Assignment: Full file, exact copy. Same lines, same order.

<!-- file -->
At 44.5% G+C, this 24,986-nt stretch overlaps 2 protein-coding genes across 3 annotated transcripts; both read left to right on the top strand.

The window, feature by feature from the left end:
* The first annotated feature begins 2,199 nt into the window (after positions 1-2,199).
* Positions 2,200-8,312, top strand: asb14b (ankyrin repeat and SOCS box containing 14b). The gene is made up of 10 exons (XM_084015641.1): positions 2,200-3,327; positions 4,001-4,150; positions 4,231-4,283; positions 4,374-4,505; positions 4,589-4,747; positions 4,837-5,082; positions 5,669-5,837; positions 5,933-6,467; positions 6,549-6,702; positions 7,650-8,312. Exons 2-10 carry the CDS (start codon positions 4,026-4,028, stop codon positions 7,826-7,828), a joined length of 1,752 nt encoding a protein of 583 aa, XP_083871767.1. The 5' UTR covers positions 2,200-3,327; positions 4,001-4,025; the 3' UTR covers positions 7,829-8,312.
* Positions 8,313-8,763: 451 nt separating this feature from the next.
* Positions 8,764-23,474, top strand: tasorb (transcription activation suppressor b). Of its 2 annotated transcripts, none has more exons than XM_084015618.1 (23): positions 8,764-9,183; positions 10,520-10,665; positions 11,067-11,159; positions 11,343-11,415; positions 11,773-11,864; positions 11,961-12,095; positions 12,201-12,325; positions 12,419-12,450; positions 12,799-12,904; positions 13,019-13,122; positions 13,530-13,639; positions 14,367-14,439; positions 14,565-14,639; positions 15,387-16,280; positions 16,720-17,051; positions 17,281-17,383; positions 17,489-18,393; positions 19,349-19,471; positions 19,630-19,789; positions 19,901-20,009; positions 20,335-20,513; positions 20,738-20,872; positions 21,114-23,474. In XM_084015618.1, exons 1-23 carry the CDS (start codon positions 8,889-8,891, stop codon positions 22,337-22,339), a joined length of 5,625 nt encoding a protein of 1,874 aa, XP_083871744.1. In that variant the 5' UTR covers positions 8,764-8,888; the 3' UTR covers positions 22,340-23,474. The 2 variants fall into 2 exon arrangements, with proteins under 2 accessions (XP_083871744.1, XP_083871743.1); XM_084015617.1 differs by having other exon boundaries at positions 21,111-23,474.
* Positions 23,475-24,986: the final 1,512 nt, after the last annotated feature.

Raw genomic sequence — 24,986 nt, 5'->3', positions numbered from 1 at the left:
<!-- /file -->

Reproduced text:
At 44.5% G+C, this 24,986-nt stretch overlaps 2 protein-coding genes across 3 annotated transcripts; both read left to right on the top strand.

The window, feature by feature from the left end:
* The first annotated feature begins 2,199 nt into the window (after positions 1-2,199).
* Positions 2,200-8,312, top strand: asb14b (ankyrin repeat and SOCS box containing 14b). The gene is made up of 10 exons (XM_084015641.1): positions 2,200-3,327; positions 4,001-4,150; positions 4,231-4,283; positions 4,374-4,505; positions 4,589-4,747; positions 4,837-5,082; positions 5,669-5,837; positions 5,933-6,467; positions 6,549-6,702; positions 7,650-8,312. Exons 2-10 carry the CDS (start codon positions 4,026-4,028, stop codon positions 7,826-7,828), a joined length of 1,752 nt encoding a protein of 583 aa, XP_083871767.1. The 5' UTR covers positions 2,200-3,327; positions 4,001-4,025; the 3' UTR covers positions 7,829-8,312.
* Positions 8,313-8,763: 451 nt separating this feature from the next.
* Positions 8,764-23,474, top strand: tasorb (transcription activation suppressor b). Of its 2 annotated transcripts, none has more exons than XM_084015618.1 (23): positions 8,764-9,183; positions 10,520-10,665; positions 11,067-11,159; positions 11,343-11,415; positions 11,773-11,864; positions 11,961-12,095; positions 12,201-12,325; positions 12,419-12,450; positions 12,799-12,904; positions 13,019-13,122; positions 13,530-13,639; positions 14,367-14,439; positions 14,565-14,639; positions 15,387-16,280; positions 16,720-17,051; positions 17,281-17,383; positions 17,489-18,393; positions 19,349-19,471; positions 19,630-19,789; positions 19,901-20,009; positions 20,335-20,513; positions 20,738-20,872; positions 21,114-23,474. In XM_084015618.1, exons 1-23 carry the CDS (start codon positions 8,889-8,891, stop codon positions 22,337-22,339), a joined length of 5,625 nt encoding a protein of 1,874 aa, XP_083871744.1. In that variant the 5' UTR covers positions 8,764-8,888; the 3' UTR covers positions 22,340-23,474. The 2 variants fall into 2 exon arrangements, with proteins under 2 accessions (XP_083871744.1, XP_083871743.1); XM_084015617.1 differs by having other exon boundaries at positions 21,111-23,474.
* Positions 23,475-24,986: the final 1,512 nt, after the last annotated feature.

Raw genomic sequence — 24,986 nt, 5'->3', positions numbered from 1 at the left: